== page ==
How much does dust effect solar panels?
If you live in an arid climate, you might find dust regularly accumulating on your solar panels. Here's why you probably don't need to worry about it.
No humans live on Mars yet, but several robots have. It’s really dusty on Mars, but in spite of that, the solar powered Opportunity rover lasted for 15 years.
There’s no rain on Mars, and Opportunity didn’t have a way to clean its panels, so there were times when its power output was severely degraded. With the help of Martian breezes that would blow dust off its panels, Opportunity managed to generate enough power from its solar panels to far exceed its planned 90 day mission.
If you’re a homeowner, I hope that you live somewhere a little less dusty than Mars and get at least occasional rain. If you do own solar panels and live in an arid climate you might notice that they sometimes - like the Opportunity rover - accumulate a coating of dust after a prolonged dry spell.
You might be tempted to clean your panels or even hire a service to clean them for you. While it’s certainly true that solar panels will generate more electricity when free of dust, it’s not always worth the effort to clean them. In fact, careless cleaning can damage solar panels, leaving you with a system that performs worse in the long run.
Still, there are some situations where cleaning your solar panels might be a good idea. This article will explain the impact that dust and soil have on solar panels, and how to decide if cleaning your panels is worth the trouble.
How much efficiency can solar panels lose due to soiling?
If they’re covered with enough dirt, it’s possible for solar panels to lose 100% of their power output. This has been observed in large solar arrays in desert climates where sandstorms occur.
However, most homeowners live in less extreme environments. (This site is US-based and will focus on conditions typically found in the United States.)
In most cases, you can expect at most around a 5% annual loss of solar electricity generation due to soiling (dust), with many locations in the US experiencing less than 1% losses on average.
This data comes from research by the National Renewable Energy Laboratory, which collects data from 124 stations around the US. They have a handy map of its 124 data collection sites. You can click on a point on the map near you, or use the table to find a site you’re interested in. The sites are concentrated in the parts of the US with the largest markets for solar.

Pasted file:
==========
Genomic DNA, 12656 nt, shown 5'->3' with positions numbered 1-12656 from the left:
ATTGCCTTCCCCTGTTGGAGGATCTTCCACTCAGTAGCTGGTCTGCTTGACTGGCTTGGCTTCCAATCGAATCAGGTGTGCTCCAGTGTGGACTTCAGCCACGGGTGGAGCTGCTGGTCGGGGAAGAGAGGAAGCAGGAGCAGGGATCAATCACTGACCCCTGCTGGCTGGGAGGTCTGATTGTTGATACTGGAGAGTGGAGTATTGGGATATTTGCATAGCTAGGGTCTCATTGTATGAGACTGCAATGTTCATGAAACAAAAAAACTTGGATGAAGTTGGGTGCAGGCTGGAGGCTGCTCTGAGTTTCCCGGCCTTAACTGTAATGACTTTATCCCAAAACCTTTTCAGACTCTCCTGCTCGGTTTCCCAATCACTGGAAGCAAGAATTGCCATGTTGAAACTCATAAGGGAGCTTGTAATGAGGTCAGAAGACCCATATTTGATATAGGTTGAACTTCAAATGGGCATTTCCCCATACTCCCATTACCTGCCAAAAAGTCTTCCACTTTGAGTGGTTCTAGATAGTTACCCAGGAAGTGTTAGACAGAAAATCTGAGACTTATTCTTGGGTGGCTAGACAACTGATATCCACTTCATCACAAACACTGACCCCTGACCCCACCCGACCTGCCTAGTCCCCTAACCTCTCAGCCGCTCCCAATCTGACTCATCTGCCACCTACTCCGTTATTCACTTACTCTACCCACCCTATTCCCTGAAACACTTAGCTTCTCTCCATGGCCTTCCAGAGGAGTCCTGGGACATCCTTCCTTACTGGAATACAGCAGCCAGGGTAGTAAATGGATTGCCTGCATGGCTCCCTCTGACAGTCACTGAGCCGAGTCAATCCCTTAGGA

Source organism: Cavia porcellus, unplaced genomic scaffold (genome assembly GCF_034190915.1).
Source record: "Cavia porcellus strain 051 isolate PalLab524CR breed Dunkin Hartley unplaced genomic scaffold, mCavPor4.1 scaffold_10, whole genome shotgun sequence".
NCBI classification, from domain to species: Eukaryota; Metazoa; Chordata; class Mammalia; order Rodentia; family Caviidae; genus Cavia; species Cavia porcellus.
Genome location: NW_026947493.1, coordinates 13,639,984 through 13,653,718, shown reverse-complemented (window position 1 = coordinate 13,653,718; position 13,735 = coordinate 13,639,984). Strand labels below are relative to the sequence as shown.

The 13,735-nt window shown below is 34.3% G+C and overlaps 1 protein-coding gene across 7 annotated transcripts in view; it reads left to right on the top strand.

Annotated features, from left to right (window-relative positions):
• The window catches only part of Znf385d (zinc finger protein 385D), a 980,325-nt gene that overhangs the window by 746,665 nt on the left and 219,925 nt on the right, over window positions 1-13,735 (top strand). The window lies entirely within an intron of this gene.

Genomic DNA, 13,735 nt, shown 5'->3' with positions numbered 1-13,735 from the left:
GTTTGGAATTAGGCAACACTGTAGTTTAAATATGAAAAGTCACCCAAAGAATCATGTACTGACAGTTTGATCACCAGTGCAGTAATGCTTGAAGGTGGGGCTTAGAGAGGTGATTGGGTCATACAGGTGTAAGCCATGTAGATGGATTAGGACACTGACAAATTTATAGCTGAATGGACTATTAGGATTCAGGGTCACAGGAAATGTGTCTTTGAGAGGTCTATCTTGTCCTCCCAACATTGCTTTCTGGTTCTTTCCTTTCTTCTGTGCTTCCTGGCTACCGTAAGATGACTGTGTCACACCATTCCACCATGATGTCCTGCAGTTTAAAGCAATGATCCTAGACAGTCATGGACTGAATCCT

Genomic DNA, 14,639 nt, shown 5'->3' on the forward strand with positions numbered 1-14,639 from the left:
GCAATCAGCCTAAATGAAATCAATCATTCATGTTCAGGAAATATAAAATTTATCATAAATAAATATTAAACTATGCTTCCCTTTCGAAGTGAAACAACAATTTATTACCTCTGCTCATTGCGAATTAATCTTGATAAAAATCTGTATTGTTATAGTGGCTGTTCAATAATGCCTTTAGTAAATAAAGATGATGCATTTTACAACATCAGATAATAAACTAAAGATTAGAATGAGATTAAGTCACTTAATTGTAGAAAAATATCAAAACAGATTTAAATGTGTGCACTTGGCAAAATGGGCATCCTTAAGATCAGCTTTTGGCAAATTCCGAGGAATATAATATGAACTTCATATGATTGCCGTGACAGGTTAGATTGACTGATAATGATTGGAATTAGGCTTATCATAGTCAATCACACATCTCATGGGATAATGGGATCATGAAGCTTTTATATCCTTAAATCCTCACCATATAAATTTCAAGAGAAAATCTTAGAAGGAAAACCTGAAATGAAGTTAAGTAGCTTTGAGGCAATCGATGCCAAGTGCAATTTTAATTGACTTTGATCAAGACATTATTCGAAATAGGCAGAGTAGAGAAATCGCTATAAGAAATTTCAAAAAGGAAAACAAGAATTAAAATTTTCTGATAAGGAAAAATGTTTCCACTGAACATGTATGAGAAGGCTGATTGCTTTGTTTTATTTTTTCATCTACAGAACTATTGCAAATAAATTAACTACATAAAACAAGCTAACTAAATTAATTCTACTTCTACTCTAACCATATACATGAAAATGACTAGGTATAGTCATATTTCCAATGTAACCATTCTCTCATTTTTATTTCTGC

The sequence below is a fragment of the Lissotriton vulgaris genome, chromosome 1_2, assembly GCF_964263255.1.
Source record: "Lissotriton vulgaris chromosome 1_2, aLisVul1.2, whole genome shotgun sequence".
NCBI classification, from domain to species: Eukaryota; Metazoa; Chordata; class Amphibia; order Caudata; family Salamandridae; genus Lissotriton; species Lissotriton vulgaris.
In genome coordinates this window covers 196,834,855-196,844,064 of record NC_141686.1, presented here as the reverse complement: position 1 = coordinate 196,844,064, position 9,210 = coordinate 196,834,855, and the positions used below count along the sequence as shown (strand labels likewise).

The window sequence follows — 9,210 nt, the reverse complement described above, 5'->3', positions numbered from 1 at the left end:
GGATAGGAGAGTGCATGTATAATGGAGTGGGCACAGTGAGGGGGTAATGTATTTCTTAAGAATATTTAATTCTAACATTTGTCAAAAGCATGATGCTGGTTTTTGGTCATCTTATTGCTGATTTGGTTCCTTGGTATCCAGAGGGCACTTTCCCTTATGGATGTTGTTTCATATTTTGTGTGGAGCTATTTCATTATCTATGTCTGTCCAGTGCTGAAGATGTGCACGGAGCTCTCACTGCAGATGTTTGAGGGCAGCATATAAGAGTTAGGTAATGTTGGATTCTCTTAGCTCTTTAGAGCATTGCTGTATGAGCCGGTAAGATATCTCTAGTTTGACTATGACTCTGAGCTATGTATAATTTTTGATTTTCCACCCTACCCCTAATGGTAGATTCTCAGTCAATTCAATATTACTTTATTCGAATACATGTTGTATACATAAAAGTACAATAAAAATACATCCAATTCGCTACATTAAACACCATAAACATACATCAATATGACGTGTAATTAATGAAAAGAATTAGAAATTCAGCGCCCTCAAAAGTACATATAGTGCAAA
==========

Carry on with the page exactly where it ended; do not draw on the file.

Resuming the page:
The statistic you’re interested in is IWSR, which is Insolation-weighted Soiling Ratio. It sounds complicated, but it’s the fraction of power the solar panels at that site generate compared to a perfectly clean array. If the IWSR for a site is listed as >0.99, it means that the site produced more than 99% of its maximum, after accounting for soiling losses.
The table includes other data, including IWSR lower and IWSR upper. These are higher and lower values for IWSR collected by the station, which helps to give a better picture of the best and worse case scenarios you can expect.
By exploring the data a little, you’ll find that most major solar markets in the US don’t have to worry too much about dusty solar panels. Sites in Florida, Texas, and Northeast have IWSRs greater than 0.99%, which means they lose very little power generation due to dusty panels.
The worst places for dusty solar panels in the United States
If you want to see the worst places for solar panel soiling in the US, scroll down to the table and click on IWSR column to sort by the lowest values first.
The worst is Kings County, California with an IWSR of 0.936 (or 6.4% annual losses of solar production). Kings County is located in the San Joaquin Valley, and 87% of the land is dedicated to agriculture. This means plenty of dust flying around from farming activities. That’s really a worst-case scenario in the US, so a 6.4% average loss of electricity really isn’t that bad.
The next worse is Los Angeles County - which is famous for cars and smog - with 5.1% losses.
The third worse is in Kern County, California, which includes the city of Bakersfield. It’s dry, and agriculture is a significant part of the economy there too. The NREL site shows 5.1% losses as well.
If you explore the data further, you’ll see that other sites within the same county have lower values. In fact, there are several sites in Los Angeles County with an IWSR greater than 0.99.